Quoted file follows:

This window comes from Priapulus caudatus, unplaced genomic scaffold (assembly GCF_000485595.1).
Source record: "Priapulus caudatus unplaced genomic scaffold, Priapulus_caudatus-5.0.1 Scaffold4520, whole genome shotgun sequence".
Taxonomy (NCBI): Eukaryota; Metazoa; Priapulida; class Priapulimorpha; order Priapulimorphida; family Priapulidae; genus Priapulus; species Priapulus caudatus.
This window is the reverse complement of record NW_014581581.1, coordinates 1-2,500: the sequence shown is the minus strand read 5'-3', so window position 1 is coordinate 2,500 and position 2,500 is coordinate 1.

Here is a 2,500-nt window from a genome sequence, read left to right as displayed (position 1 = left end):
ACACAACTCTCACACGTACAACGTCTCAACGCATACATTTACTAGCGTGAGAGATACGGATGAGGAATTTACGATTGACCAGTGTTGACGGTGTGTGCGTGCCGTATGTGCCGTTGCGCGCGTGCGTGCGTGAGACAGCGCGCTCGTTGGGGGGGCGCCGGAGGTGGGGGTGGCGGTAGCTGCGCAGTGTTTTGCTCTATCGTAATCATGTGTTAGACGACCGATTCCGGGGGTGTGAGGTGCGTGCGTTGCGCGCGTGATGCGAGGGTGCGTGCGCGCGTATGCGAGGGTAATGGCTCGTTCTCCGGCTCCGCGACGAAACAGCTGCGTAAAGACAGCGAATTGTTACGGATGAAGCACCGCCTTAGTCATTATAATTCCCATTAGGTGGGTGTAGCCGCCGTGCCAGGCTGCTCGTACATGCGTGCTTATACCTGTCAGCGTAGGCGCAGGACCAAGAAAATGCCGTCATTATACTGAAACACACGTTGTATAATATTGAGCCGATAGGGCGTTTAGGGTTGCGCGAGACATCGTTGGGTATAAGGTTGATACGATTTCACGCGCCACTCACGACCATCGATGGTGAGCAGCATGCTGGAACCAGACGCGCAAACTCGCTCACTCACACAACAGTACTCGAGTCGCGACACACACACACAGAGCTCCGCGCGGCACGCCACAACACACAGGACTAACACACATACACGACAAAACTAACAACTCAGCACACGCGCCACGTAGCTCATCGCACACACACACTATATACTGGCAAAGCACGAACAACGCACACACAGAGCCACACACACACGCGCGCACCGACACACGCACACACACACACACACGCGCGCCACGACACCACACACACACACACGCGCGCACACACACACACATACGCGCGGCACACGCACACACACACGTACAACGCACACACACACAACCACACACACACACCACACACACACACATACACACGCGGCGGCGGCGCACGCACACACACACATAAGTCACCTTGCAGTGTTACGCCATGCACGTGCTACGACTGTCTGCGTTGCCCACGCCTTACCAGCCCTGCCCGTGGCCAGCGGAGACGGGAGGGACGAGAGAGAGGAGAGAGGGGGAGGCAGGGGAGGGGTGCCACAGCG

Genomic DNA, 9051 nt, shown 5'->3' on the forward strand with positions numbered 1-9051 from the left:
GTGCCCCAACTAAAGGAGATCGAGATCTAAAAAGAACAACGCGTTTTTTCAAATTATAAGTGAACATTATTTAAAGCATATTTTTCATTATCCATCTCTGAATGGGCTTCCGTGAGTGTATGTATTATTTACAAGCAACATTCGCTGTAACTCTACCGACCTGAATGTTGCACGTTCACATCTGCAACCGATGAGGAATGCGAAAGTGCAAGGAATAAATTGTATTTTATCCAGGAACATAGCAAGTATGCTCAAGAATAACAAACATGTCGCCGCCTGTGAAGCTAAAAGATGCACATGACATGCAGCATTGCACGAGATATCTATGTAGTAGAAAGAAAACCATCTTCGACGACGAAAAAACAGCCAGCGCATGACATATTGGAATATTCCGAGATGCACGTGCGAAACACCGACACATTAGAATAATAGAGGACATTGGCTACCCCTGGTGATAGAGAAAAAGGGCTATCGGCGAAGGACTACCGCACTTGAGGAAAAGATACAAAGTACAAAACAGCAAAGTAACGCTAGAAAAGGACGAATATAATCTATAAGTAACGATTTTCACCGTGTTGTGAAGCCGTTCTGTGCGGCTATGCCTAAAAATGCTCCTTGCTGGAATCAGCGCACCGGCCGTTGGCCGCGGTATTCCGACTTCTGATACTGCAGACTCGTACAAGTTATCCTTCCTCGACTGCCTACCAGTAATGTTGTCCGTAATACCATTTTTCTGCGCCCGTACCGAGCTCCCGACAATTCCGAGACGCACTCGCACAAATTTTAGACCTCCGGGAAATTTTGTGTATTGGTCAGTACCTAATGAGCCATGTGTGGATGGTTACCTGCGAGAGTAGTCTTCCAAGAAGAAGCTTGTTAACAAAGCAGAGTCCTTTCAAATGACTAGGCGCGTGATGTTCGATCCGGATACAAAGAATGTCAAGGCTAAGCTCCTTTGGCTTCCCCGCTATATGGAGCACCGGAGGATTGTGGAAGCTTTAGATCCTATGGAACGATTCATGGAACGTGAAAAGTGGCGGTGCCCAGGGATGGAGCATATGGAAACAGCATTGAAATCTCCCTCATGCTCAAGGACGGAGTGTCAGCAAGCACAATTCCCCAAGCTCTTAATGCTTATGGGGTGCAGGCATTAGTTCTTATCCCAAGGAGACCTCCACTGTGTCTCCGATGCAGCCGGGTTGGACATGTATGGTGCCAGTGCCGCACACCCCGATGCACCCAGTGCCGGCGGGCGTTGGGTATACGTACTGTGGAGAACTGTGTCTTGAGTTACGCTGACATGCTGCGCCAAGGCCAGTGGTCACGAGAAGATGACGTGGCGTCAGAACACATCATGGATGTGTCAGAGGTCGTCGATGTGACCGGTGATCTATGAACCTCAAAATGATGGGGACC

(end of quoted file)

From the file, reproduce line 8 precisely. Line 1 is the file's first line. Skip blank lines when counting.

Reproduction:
GTGCCCCAACTAAAGGAGATCGAGATCTAAAAAGAACAACGCGTTTTTTCAAATTATAAGTGAACATTATTTAAAGCATATTTTTCATTATCCATCTCTGAATGGGCTTCCGTGAGTGTATGTATTATTTACAAGCAACATTCGCTGTAACTCTACCGACCTGAATGTTGCACGTTCACATCTGCAACCGATGAGGAATGCGAAAGTGCAAGGAATAAATTGTATTTTATCCAGGAACATAGCAAGTATGCTCAAGAATAACAAACATGTCGCCGCCTGTGAAGCTAAAAGATGCACATGACATGCAGCATTGCACGAGATATCTATGTAGTAGAAAGAAAACCATCTTCGACGACGAAAAAACAGCCAGCGCATGACATATTGGAATATTCCGAGATGCACGTGCGAAACACCGACACATTAGAATAATAGAGGACATTGGCTACCCCTGGTGATAGAGAAAAAGGGCTATCGGCGAAGGACTACCGCACTTGAGGAAAAGATACAAAGTACAAAACAGCAAAGTAACGCTAGAAAAGGACGAATATAATCTATAAGTAACGATTTTCACCGTGTTGTGAAGCCGTTCTGTGCGGCTATGCCTAAAAATGCTCCTTGCTGGAATCAGCGCACCGGCCGTTGGCCGCGGTATTCCGACTTCTGATACTGCAGACTCGTACAAGTTATCCTTCCTCGACTGCCTACCAGTAATGTTGTCCGTAATACCATTTTTCTGCGCCCGTACCGAGCTCCCGACAATTCCGAGACGCACTCGCACAAATTTTAGACCTCCGGGAAATTTTGTGTATTGGTCAGTACCTAATGAGCCATGTGTGGATGGTTACCTGCGAGAGTAGTCTTCCAAGAAGAAGCTTGTTAACAAAGCAGAGTCCTTTCAAATGACTAGGCGCGTGATGTTCGATCCGGATACAAAGAATGTCAAGGCTAAGCTCCTTTGGCTTCCCCGCTATATGGAGCACCGGAGGATTGTGGAAGCTTTAGATCCTATGGAACGATTCATGGAACGTGAAAAGTGGCGGTGCCCAGGGATGGAGCATATGGAAACAGCATTGAAATCTCCCTCATGCTCAAGGACGGAGTGTCAGCAAGCACAATTCCCCAAGCTCTTAATGCTTATGGGGTGCAGGCATTAGTTCTTATCCCAAGGAGACCTCCACTGTGTCTCCGATGCAGCCGGGTTGGACATGTATGGTGCCAGTGCCGCACACCCCGATGCACCCAGTGCCGGCGGGCGTTGGGTATACGTACTGTGGAGAACTGTGTCTTGAGTTACGCTGACATGCTGCGCCAAGGCCAGTGGTCACGAGAAGATGACGTGGCGTCAGAACACATCATGGATGTGTCAGAGGTCGTCGATGTGACCGGTGATCTATGAACCTCAAAATGATGGGGACC